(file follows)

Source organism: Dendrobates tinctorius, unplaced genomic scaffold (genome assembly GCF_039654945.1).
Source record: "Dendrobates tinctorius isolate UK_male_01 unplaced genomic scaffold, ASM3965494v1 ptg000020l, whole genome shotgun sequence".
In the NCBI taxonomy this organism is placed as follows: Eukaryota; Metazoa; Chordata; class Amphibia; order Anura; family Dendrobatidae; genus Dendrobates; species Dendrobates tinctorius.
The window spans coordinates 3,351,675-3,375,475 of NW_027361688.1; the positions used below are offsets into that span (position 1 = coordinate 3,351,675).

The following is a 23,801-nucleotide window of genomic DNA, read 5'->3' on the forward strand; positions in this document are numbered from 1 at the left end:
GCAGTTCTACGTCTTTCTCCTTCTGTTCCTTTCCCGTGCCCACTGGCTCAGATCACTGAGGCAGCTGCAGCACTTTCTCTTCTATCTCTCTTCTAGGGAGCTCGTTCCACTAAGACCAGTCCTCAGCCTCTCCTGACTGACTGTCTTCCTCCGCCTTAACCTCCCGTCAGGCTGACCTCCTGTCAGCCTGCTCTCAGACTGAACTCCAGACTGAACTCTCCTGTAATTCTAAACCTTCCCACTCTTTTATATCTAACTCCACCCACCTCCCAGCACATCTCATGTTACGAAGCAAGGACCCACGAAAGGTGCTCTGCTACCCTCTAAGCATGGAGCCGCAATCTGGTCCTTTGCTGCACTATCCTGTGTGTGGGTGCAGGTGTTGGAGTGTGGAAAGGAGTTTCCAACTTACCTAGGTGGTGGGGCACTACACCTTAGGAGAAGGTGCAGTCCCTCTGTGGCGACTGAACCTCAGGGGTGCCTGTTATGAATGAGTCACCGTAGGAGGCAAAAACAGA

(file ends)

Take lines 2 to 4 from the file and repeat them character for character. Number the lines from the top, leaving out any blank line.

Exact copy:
Source record: "Dendrobates tinctorius isolate UK_male_01 unplaced genomic scaffold, ASM3965494v1 ptg000020l, whole genome shotgun sequence".
In the NCBI taxonomy this organism is placed as follows: Eukaryota; Metazoa; Chordata; class Amphibia; order Anura; family Dendrobatidae; genus Dendrobates; species Dendrobates tinctorius.
The window spans coordinates 3,351,675-3,375,475 of NW_027361688.1; the positions used below are offsets into that span (position 1 = coordinate 3,351,675).